Saturday, July 24, 2010

The fury and the sadness

The people that have gotten to know me, really gotten to know me, know that I can be a very furious person. I wear my aggression (passive as it may be) like a coat at all times. I find myself balling up my fists and biting my lips till they bleed some days. I get so angry that I cry.

In my Tuesday couch trips, I talk about this anger and how it stems for a sadness within me that I am finally coming to terms with. It's a pain I have hidden for years. Sadly, I have known it almost as long as I can remember. I first felt this way when I realized I was different from all the other little kids my own age. I was in kindergarten and they were going around the room asking what our parents did for a living. I knew my mother was a secretary for a judge, but I had no idea what my father did at the time as I only saw him a few times a year.(My parents had been divorced since I was 2)  As I got frustrated to the point of crying because I didn't know the answer, the other children laughed and pointed and taunted me. "Alicia doesn't know what her daddy does!" I felt like I would never belong because I knew my family was broken and part of me probably was too. That's a horrible revelation for a child to come to at 5.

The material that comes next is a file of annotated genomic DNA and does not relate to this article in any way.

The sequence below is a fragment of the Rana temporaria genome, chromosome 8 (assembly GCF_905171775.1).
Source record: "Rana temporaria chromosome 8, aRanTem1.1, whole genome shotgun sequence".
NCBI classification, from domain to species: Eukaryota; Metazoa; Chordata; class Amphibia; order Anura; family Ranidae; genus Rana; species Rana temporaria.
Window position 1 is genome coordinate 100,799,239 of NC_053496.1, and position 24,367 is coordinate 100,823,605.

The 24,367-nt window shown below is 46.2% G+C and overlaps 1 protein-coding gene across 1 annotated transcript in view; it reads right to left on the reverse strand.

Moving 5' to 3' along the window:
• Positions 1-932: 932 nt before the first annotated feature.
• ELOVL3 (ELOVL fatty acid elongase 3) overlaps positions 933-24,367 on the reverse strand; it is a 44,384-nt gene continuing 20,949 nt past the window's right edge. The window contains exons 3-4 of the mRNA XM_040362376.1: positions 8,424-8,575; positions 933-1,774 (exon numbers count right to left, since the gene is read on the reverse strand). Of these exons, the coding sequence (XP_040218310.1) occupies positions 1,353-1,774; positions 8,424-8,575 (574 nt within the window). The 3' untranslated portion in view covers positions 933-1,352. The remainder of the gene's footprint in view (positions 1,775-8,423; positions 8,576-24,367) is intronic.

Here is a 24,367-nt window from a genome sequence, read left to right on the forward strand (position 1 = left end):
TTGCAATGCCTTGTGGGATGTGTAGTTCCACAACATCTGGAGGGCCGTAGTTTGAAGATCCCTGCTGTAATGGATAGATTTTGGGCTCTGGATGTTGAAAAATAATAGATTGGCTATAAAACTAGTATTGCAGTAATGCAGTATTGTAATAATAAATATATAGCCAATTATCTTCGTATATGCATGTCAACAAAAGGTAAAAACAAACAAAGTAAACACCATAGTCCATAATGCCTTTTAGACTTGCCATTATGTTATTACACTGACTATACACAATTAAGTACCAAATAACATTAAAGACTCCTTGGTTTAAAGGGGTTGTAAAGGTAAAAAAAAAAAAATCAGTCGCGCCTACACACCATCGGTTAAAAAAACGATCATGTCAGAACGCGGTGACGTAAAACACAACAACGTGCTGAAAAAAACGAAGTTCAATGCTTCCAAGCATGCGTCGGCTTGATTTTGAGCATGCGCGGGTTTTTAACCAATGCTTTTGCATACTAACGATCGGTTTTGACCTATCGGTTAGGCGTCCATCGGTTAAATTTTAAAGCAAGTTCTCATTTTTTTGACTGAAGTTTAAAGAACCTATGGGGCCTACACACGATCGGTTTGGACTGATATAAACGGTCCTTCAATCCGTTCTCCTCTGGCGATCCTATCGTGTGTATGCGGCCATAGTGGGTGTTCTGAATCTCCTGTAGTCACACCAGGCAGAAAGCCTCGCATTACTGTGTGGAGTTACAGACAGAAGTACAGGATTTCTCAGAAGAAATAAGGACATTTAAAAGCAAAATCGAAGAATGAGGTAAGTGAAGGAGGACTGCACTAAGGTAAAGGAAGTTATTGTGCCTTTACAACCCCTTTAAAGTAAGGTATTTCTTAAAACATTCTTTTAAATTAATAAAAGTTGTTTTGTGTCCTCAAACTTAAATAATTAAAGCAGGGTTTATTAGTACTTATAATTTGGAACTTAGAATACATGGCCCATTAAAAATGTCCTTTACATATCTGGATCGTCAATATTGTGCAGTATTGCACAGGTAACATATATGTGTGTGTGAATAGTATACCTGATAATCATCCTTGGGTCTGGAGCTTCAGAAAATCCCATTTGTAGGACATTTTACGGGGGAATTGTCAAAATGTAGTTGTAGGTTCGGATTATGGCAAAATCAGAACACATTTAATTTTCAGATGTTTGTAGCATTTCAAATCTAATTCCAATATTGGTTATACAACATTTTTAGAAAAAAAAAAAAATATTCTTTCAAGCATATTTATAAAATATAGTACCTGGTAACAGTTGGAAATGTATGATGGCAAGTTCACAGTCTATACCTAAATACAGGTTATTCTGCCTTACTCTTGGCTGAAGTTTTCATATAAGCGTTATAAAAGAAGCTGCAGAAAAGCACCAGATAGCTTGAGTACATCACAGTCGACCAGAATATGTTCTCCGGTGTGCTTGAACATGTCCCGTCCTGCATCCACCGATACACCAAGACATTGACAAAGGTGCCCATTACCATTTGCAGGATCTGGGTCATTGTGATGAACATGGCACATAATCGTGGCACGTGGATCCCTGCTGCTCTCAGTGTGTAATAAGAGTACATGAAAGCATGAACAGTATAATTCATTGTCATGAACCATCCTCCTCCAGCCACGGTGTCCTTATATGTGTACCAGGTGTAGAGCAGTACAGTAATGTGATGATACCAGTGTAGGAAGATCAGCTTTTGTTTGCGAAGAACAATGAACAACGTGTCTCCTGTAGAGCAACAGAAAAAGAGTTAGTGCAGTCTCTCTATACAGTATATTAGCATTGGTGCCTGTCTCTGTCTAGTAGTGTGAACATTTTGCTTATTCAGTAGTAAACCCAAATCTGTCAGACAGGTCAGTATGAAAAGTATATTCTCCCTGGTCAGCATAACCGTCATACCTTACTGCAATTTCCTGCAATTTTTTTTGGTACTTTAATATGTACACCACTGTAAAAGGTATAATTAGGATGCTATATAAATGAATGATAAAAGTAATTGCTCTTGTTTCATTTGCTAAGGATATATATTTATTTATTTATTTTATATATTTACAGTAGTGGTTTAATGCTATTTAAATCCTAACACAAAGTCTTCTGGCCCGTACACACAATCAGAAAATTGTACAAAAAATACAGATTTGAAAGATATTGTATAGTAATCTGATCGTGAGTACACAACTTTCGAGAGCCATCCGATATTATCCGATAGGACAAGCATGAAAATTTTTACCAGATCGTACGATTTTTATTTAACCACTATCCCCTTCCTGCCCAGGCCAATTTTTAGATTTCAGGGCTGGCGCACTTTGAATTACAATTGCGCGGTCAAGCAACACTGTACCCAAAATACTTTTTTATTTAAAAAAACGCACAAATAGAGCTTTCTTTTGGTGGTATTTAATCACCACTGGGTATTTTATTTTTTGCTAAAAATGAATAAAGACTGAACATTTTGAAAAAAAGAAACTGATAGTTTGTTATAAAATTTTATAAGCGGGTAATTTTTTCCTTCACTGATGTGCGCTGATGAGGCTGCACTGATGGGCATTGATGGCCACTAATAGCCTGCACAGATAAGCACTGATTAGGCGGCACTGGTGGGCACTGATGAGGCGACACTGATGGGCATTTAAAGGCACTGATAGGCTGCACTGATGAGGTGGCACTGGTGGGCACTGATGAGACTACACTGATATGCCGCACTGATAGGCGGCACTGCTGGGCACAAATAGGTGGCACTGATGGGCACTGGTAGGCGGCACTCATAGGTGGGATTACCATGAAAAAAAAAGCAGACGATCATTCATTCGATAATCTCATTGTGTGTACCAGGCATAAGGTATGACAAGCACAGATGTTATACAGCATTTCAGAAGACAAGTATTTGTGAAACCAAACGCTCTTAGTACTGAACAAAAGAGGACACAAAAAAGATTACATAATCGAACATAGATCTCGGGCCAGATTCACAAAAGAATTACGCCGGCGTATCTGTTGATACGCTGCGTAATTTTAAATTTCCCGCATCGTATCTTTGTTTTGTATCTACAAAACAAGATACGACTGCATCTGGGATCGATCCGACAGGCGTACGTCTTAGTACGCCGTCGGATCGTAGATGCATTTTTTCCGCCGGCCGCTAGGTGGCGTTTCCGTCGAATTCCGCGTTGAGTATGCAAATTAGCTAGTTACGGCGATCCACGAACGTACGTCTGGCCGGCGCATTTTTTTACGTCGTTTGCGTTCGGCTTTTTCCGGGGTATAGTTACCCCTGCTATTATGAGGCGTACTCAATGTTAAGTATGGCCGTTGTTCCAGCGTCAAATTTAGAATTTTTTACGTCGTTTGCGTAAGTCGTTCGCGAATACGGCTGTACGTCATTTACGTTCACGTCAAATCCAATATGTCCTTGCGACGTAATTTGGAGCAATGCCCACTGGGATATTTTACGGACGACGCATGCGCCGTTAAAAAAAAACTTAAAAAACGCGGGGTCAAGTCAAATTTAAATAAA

As I continued through school, I was always separated by teachers because of my intelligence and behavior. Other children were special because they were smart. I was...different. Part of me grew to hate that word.

It didn't really help that I was the only child of a woman that fought every man that stood in her way. Her anger and distaste for the way men treated her in the past rubbed off on me. Even now, I have a hard time trusting men. (Also when you consider my horrendous track record with some of the "winners" I have dated over the past 5 years, it sort of makes sense.) Still, I have a flicker of hope within me.

For 23 years, I have dealt with an anger and sadness that I have never known how to let go of. Sometimes, I wonder if I will always be this way. During my last couch trip, I looked over at my fellow voyager and said, "I think we're going to be doing this for the next two years." I want to get rid of this. I really do. I want to one day be something other than angry.

I want to be happy.

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